Self-management actions and questions for young adults to address in 2014

Eldridge HendersonBy Dr. Eldridge Henderson
Jackson Advocate Guest Writer

Timeless wisdom dictates that teachers and parents need to help students and young adults understand that they too may become overwhelmed and frustrated by unanswered questions and challenges they face on a daily basis. It is also teachers’ and parents’ responsibility to recognize the need to empower students and young adults with problem-solving strategies that will enable them to overcome the challenges they face in and out of the classroom.

To do so, teachers and parents must guide young adults through a problem-solving sequence by not giving advice, but allow the young person to ask themselves questions about life issues. Inner reflection and self-analysis will help young adults identify his or her problems, look at his or her previous responses to challenges, and help young adults arrive at alternative responses that will enable him or her to be more successful.

Overcoming challenges:

Seven corrective action steps and self-management questions for students and young adults to ask themselves in 2014:

Action Steps/Questions

1. Do First Things First

Question:

(A) What do I need to do today that will change my life in 30, 60, or 90 days?

(B) What are my short term/long term goals?

(C) Do I have an action plan for success?

2. Prepare Relentlessly

Question:

(A) Do I ask, seek, and knock on doors for opportunities to advance myself?

(B) What am I doing today?

(C) What will I do tomorrow to prepare myself to become a more competitive person?

3. Study, Read and Learn Independently

Question:

(A) Do I read newspapers, magazines, listen to educational tapes, and buy self-help books on a regular basis?

(B) What have I read lately?

(C) Should I read several books, learn new words, and make notations in a monthly journal for future reference?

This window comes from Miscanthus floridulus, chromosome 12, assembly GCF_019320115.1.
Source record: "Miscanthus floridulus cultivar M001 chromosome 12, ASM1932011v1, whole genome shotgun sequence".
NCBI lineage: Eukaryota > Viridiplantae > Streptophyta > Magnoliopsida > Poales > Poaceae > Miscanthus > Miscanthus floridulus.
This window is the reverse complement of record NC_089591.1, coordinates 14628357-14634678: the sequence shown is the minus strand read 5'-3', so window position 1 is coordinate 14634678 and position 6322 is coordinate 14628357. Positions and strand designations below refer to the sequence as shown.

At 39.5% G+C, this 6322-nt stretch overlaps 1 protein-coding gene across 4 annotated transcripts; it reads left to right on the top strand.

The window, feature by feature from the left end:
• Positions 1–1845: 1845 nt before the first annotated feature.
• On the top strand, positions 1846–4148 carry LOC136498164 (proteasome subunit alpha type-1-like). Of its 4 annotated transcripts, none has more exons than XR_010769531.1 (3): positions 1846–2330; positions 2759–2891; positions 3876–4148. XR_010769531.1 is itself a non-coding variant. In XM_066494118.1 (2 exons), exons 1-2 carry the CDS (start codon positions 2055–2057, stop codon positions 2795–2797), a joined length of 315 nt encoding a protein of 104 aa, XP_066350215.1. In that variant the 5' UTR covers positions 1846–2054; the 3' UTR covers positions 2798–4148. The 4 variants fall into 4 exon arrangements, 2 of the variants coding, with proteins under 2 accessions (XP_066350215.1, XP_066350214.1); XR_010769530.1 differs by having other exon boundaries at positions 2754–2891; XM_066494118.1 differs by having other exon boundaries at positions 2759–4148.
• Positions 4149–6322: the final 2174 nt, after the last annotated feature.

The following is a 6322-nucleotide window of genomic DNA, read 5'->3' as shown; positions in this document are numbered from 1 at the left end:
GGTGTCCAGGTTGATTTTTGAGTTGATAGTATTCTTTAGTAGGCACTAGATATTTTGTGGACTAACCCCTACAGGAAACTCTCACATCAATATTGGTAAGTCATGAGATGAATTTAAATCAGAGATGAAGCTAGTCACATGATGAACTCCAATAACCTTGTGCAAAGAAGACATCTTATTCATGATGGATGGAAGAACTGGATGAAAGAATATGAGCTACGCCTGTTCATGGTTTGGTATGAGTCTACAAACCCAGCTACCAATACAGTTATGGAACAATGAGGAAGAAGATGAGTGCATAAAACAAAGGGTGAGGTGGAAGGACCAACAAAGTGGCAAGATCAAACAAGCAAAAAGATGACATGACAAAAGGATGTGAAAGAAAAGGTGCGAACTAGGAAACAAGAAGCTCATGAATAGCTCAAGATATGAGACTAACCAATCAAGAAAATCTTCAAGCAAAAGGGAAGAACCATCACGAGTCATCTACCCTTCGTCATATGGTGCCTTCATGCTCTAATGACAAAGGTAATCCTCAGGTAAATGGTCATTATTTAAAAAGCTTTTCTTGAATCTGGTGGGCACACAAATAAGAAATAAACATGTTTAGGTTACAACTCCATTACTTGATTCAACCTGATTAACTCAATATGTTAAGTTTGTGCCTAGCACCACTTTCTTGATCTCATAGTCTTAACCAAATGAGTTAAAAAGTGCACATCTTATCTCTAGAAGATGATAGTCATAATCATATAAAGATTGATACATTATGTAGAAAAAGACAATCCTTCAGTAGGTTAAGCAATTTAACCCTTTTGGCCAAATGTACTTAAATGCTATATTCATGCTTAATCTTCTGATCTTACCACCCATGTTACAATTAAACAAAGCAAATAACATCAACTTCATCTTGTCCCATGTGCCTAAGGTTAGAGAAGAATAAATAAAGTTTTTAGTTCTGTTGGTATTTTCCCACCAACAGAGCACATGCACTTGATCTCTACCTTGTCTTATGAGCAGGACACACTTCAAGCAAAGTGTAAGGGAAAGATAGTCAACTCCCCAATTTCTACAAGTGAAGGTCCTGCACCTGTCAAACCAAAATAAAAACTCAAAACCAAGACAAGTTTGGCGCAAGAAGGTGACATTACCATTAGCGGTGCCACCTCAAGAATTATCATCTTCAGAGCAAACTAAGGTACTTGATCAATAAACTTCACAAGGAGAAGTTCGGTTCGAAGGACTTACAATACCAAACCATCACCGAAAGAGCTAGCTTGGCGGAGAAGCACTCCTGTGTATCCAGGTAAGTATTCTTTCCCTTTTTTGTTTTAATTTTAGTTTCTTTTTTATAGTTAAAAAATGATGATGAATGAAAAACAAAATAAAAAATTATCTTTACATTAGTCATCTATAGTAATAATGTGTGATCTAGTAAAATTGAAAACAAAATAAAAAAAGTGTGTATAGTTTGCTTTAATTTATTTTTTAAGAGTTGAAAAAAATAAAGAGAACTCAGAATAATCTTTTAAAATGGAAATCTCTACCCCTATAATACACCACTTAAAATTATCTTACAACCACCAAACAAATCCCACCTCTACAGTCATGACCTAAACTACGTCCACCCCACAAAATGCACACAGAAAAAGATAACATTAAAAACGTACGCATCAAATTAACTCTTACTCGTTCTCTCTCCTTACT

4. Develop the Ability to Communicate Clearly

Question:

(A) Do I listen before I speak, learn new concepts, write letters, and have the ability to use the computer as a learning tool?

5. Develop Sound Moral and Spiritual Principles

Question:

(A) Do I have a personal value system whereby I respect myself enough to abstain from using drugs, alcohol, smoking, and engaging in unprotected sex?

(B) Is my spiritual life adequate?

(C) Am I pronged to peer pressure?

6. Develop Lifelong Economic Initiatives

Question:

(A) Do I or my parents budget, invest, and provide adequate insurance options for myself and family members?

(B) Do I budget my limited funds and purchase priority items or spend my money on consumer goods and services?

7. Practice Good Social Skills

Question:

(A) Do I know how to talk to people, say “please,” “excuse me,” and “thank you” when I interact with my peers and associates?

(B) Do I feel comfortable interacting with individuals and groups or use social media as my means of communication?

The above action steps and questions are designed for students and young adults to reflect on and make changes in their lives.

In many cases just by persevering, one will come up with new answers that will get the results one wants. Thus, the students and young adults will learn to ask themselves questions to overcome the challenges they face.

Finally, teachers and parents can help students and young adults stay on a positive track by not giving too much advice. While working with young adults on a challenge, instead of telling them what to do, give them plenty of positive support and recognition as they make an effort to question their individual and collective actions. It is time for young adults to implement and act on alternative responses to life’s issues. It’s not easy to change or try to find new ways of doing things. One has to take risks, and try different ways to address youth issues. By doing so, one can change his life, status, family, and community in 30, 60, or 90 days guaranteed.

Dr. Eldridge Henderson is a certified peer support specialist and president of the Action Leadership Institute. He can be contacted at CLU369@gmail.com or 601-201-1957. He is available to speak at your school, church  or community organization.